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By Doug Brunell | May 19, 2007

Take six mismatched college students (who follow all the appropriate stereotypes while each having something about them that makes them “unique”) and give them an assignment that requires them to build a utopian society. If you think that’s original, I’ve got a few bridges to sell you.

The back of the DVD box makes mention of how this film has been compared to “The Breakfast Club” by “audiences nationwide.” I don’t doubt that for a single second because this is like “The Breakfast Club Goes To College.” Since there’s no detention in college, the way to force these students together is through the dreaded (and always disastrous) group project. That small difference means nothing, however. The comparison between them, as obvious as it is, is also a dangerous thing. Conjuring up memories of “The Breakfast Club,” a classic loved by many, only serves to make this film seem inferior. Granted, I was never a huge fan of “The Breakfast Club,” but I will admit that it is a far better film than this one if only because of the characters and the fact that it felt fresh when it came out. “The Utopian Society” simply feels like a remake with its heart in the right place, but it suffers from a very fatal flaw.

In this film you have the jock, the frat boy, the hippie chick, the political activist, the studious Asian and the sorority girl. They fight amongst themselves, get drunk, smoke pot, and some even wind up hooking up. In the end they have some difficulty deciding what a utopian society should be, but that’s not really the point of the film. The moral is that no matter the stereotypes, we’re all human, and it’s our differences that make us special.

Since the producers of this film seem to enjoy bringing up “The Breakfast Club,” let’s look at why that works and why this film can’t compete with it. When the conclusion of the long-ago teen classic finally arrives, you’ve seen a bit of your high school self in all the characters, and they ring true. High school was a lot like what was presented there — the good, the bad and the ugly. When Judd Nelson thrusts his fist in the air, it’s a sign of victory for the audience, which is happy because someone finally got it right. When the paper in “The Utopian Society” is finally graded, you realize it is the film that is being graded, and it’s a grade that it deserves. (I won’t spoil it, but it’s not an A.) The reason being that by the time the kids from “The Breakfast Club” would have made it to college, as is the same with all kids, they realize that the moments from high school don’t really change things on any level other than a personal one. They understand that we all have ways to connect. You don’t learn that in college — you already know it by the time you get there.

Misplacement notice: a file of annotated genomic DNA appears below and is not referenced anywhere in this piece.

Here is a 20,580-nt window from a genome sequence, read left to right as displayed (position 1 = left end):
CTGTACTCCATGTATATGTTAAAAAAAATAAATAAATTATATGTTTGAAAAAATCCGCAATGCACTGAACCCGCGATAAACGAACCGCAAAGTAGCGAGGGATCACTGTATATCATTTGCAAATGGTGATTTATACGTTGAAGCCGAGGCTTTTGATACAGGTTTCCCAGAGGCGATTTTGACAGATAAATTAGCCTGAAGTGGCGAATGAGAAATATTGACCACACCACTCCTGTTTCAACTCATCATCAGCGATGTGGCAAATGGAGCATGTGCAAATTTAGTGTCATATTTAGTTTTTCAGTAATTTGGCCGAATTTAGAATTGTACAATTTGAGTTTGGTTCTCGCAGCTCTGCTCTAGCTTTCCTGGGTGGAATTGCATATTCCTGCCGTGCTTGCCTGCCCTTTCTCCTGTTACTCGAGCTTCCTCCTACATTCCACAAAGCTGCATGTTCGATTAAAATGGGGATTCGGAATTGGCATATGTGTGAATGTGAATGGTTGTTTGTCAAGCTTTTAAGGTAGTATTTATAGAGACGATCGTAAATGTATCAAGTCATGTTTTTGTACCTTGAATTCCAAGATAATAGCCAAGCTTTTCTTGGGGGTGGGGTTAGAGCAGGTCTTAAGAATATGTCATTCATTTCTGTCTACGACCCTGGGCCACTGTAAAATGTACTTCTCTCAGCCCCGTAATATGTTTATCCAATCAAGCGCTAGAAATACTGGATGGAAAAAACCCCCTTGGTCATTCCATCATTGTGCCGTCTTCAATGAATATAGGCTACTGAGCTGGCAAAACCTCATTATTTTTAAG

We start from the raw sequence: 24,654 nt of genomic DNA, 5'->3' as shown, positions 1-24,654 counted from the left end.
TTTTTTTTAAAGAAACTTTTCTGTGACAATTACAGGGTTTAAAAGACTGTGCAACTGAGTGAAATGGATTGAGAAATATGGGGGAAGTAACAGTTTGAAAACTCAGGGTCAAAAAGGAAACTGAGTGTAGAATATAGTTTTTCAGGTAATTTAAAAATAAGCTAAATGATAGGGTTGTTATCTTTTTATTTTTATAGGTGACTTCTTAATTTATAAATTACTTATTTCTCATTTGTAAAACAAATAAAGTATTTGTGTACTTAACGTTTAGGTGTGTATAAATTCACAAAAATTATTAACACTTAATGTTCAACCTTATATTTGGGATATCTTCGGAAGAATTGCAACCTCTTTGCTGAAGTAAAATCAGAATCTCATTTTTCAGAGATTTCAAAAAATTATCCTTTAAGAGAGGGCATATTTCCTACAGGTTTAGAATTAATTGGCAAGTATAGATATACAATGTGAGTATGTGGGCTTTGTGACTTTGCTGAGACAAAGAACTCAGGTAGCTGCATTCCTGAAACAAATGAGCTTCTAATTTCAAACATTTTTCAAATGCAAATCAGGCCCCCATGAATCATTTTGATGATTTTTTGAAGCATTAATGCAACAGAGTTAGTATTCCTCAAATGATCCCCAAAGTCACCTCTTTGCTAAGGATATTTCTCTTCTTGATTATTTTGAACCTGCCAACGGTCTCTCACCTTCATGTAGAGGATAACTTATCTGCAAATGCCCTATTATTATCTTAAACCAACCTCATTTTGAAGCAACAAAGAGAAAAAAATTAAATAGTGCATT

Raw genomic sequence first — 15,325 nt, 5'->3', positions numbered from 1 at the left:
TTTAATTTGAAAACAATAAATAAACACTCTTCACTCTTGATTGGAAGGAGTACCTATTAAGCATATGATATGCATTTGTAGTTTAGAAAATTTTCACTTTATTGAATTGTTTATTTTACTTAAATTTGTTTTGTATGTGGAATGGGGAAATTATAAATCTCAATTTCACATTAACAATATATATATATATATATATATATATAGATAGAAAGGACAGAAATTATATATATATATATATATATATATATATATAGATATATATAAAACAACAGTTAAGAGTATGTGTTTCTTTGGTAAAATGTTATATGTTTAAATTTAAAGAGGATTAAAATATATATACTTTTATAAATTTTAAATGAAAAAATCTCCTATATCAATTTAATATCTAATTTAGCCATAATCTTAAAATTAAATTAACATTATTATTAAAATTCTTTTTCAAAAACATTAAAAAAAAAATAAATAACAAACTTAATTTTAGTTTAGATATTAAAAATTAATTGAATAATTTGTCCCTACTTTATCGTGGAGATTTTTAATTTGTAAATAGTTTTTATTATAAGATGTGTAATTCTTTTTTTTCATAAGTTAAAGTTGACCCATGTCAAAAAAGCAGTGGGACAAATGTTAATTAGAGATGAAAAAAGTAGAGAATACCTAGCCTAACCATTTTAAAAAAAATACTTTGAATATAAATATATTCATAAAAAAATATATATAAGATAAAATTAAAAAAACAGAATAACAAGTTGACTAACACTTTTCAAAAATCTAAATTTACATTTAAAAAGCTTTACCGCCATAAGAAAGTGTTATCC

The characters in “The Utopian Society,” on the other hand, come off as incredibly naive. It also seems like this is the first time they are bonding with anyone outside their little cliques, though all claim to have experience in dealing with others who aren’t like them. So why be social virgins in the situation presented here? Because there’s no other way to make the film work.

No college project I was ever involved in turned out like this. Those who wanted to work got the job done, finishing it to the best of their abilities as quickly as possible so that we wouldn’t have to deal with each other longer than we had to. We all had other things to do, and other projects to tackle. If we weren’t friends going into it, we weren’t going to friends coming out. High school, on the other hand was different. I didn’t do group projects all that much, and when I did there was never time to go into our different personality quirks. I did spend plenty of time in detention, however, and we did bond there (same with on some field trips). That’s why one film works and the other doesn’t. It’s all about setting and the expectations of life’s experiences.

“The Utopian Society” has plenty of good moments, but there are no great ones. It’s less like “The Breakfast Club” for a new generation and more like a cautionary Peter Pan tale. The kids in “The Breakfast Club” grew up on that day. The twenty-somethings in this film should have already done that but haven’t, and that’s just sad.

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